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As troubles mount for Michael Avenatti, the media start to turn against their former darling

As troubles mount for attorney and media darling Michael Avenatti, networks are starting to distance themselves from the Democratic presidential hopeful. (David McNew/Getty Images)

Attention-loving lawyer Michael Avenatti has enjoyed basking in the media spotlight this year, beginning with his high-profile representation of porn star Stormy Daniels in a now-dismissed lawsuit against President Donald Trump.

But lately, the news coming out about the attorney-turned-presidential-hopeful has poked glaring holes in his credibility, causing media personalities who once afforded him unending air-time to distance themselves from the provocative Democrat.

What are the details?

According to a report from the Washington Free Beacon, CNN and MSNBC collectively gave Avenatti $175 million in free media coverage in just a two-month period this spring.

The Daily Caller said that from March 7 to May 15, Avenatti was granted 147 interviews on cable news stations — 74 were on CNN, and 57 on MSNBC. On May 16, a now-deleted tweet showed Avenatti partying it up with several CNN talking heads, including Don Lemon, Errol Louis, and Margaret Hoover.

But it seems the networks that were once eager to give Avenatti a platform, are now having second thoughts about the man.

CNN's Chris Cillizza asked in an analysis on Friday, "Can we slow our roll on Michael Avenatti?"

Cillizza went through a litany of recent troubles facing the lawyer — including a possible criminal investigation by the Department of Justice, a court order to pay $4.8 million owed to a former law partner, and Time's report quoting Avenatti as saying that the Democrats' 2020 presidential candidate "better be a white male."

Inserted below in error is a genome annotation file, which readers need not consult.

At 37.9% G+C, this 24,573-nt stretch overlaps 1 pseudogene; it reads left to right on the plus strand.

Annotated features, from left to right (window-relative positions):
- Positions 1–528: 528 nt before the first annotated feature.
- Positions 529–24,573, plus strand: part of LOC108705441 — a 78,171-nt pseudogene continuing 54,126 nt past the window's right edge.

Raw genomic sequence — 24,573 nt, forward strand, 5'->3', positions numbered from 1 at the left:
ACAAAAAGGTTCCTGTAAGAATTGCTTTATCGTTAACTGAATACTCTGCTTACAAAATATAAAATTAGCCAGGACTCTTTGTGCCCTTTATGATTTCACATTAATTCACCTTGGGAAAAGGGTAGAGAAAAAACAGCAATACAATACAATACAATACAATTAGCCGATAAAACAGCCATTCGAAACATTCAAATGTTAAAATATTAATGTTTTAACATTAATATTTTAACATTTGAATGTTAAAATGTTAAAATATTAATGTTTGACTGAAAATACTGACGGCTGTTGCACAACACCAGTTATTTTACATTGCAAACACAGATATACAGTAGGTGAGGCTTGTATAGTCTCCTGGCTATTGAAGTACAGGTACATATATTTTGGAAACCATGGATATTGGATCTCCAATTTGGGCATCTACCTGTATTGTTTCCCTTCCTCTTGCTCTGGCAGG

Time just released its transcript of the Avenatti interview on Thursday — a solid four months after they say he made the "white male" comment on June 25.

What did witness tell NBC News?

On Thursday, NBC News reported that a witness accused Avenatti of twisting her words in writing her sworn declaration meant to bolster the sexual misconduct claims against U.S. Supreme Court Justice Brett Kavanaugh. The unidentified woman's statement alleged that she had witnessed Kavanaugh "spike" punch at parties when he was in high school.

The unnamed witness is the second woman to backtrack on testimony submitted to the Senate Judiciary Committee by Avenatti — the first was Julie Swetnick, Avenatti's client who is also being investigated by the DOJ after making contradictory statements to NBC.

NBC News reported that the so-called witness had clarified during a phone interview Sept. 30, "I didn't ever think it was Brett," refuting her statement issued to the Judiciary Committee. On Oct. 4 she wrote to the outlet, "It is incorrect that I saw Brett spike the punch. I didn't see anyone spike the punch...I was very clear with Michael Avenatti from day one."

Oct. 5 is when the witness told NBC News, "I will definitely talk to you again and no longer Avenatti. I do not like that he twisted my words," yet the network sat on the woman's claims while the Senate voted the next day to narrowly confirm the judge.

When NBC revealed its report on Thursday, the headline said there were "new questions raised about Avenatti."

NBC's investigation into the latest claim caused anchor Chuck Todd to ask on Twitter, "Was this an intentional attempt to mislead our reporters? Evidence points that way...."

Avenatti vehemently denies all the unflattering claims made against him. In particular, he told The Daily Caller that Time's "white male" report was "complete bulls**t."

With evidence that the media has sat on stories for weeks and months to protect a Democratic presidential hopeful, they can now expect new questions to be raised about their own credibility, too.

One last thing…
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